Controversy has grown over whether vaccinating your dog is good or not because of the potential side effects caused by many vaccines. Some are not very effective and others can have short and long-term serious side effects.
A study in the United Kingdom by Canine Health Concern in March 2001 has found that 1 in 10 dogs suffer from side effects from regular rabies vaccinations which is contradictory to the vaccine-manufacturers claim that less than 15 adverse reactions occur out of 100,000 companion animals vaccinated.
It’s been noted that yearly vaccines can increase the frequency and severity of side-effects, most notably the problems that involve the animal’s immune system.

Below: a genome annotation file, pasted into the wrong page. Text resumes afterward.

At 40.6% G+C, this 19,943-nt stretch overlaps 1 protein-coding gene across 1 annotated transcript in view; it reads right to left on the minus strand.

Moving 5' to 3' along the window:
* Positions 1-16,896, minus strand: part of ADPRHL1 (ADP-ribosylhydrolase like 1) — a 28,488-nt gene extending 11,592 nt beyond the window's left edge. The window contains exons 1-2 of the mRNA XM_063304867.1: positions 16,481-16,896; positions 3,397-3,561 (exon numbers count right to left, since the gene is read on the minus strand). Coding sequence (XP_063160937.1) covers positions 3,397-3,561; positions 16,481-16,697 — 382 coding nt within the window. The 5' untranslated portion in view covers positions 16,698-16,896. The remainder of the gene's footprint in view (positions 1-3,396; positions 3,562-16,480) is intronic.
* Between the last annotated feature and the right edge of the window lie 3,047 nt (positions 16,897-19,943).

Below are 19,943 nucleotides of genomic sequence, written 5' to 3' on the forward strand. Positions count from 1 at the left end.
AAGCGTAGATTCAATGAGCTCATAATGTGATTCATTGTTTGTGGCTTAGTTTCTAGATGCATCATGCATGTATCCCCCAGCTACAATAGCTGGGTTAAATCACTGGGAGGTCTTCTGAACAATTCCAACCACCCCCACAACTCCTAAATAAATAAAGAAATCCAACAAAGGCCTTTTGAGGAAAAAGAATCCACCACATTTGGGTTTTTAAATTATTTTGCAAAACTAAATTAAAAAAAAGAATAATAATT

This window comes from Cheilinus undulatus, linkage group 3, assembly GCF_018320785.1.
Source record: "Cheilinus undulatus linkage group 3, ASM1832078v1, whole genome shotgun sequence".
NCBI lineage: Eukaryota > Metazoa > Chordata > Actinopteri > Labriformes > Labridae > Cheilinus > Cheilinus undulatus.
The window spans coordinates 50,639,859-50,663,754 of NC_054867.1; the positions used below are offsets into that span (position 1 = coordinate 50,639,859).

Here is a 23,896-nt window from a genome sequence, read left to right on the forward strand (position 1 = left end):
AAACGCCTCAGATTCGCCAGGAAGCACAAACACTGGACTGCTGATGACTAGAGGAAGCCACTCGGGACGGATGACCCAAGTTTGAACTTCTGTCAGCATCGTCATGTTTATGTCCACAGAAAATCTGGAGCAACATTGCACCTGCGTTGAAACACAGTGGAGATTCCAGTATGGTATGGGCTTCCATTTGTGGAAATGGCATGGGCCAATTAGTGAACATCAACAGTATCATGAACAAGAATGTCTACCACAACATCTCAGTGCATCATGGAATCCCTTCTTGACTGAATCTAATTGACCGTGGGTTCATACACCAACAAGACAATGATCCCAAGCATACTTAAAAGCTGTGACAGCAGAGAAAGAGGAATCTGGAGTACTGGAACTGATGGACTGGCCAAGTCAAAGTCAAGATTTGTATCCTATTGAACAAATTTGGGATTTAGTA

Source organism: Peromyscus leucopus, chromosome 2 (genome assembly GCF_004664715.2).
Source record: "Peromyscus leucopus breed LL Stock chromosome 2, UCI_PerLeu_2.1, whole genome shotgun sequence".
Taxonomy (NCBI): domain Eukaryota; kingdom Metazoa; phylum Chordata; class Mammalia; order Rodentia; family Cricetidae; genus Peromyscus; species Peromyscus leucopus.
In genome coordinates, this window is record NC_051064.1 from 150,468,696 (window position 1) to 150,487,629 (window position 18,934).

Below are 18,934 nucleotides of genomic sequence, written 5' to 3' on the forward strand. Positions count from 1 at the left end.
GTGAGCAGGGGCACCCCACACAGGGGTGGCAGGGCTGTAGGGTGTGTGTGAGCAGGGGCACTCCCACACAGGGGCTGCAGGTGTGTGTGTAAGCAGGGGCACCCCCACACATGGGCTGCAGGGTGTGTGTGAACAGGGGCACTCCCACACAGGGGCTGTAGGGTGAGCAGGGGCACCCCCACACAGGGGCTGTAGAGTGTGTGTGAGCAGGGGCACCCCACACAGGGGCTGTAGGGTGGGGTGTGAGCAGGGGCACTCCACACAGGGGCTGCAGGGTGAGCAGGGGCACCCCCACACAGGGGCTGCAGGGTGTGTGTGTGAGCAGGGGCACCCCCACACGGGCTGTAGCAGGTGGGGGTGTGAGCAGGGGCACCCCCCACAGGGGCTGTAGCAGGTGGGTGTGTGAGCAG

Vaccinations are designed to stimulate the immune system in an unnatural way and your dog’s body could potentially over-react to the stimulus causing allergies and skin problems.
More frightening is the fact that the overstimulated immune system can cause your pet’s body to produce antibodies against itself (an autoimmune disease).
Vaccinating your dog back in the day with traditional vaccinations have also been shown to increase the likelihood of infections in pets from ear infections to bladder problems to cancer.
What’s In Those Vaccines?
Well, aside from the live or dead virus, most people would be shocked and horrified to learn what else is included in those “safe” shots.
For example, did you know that vaccinations (for both animals AND humans – yes, these poisons are being injected into your children too) contain Thimerosal, which is made up of ethyl mercury? This is a highly toxic metal that affects the neurological system in all animals.
It can also affect the immune system, motor coordination, increase behavioral dysfunctions, and appears to be linked to autism in humans.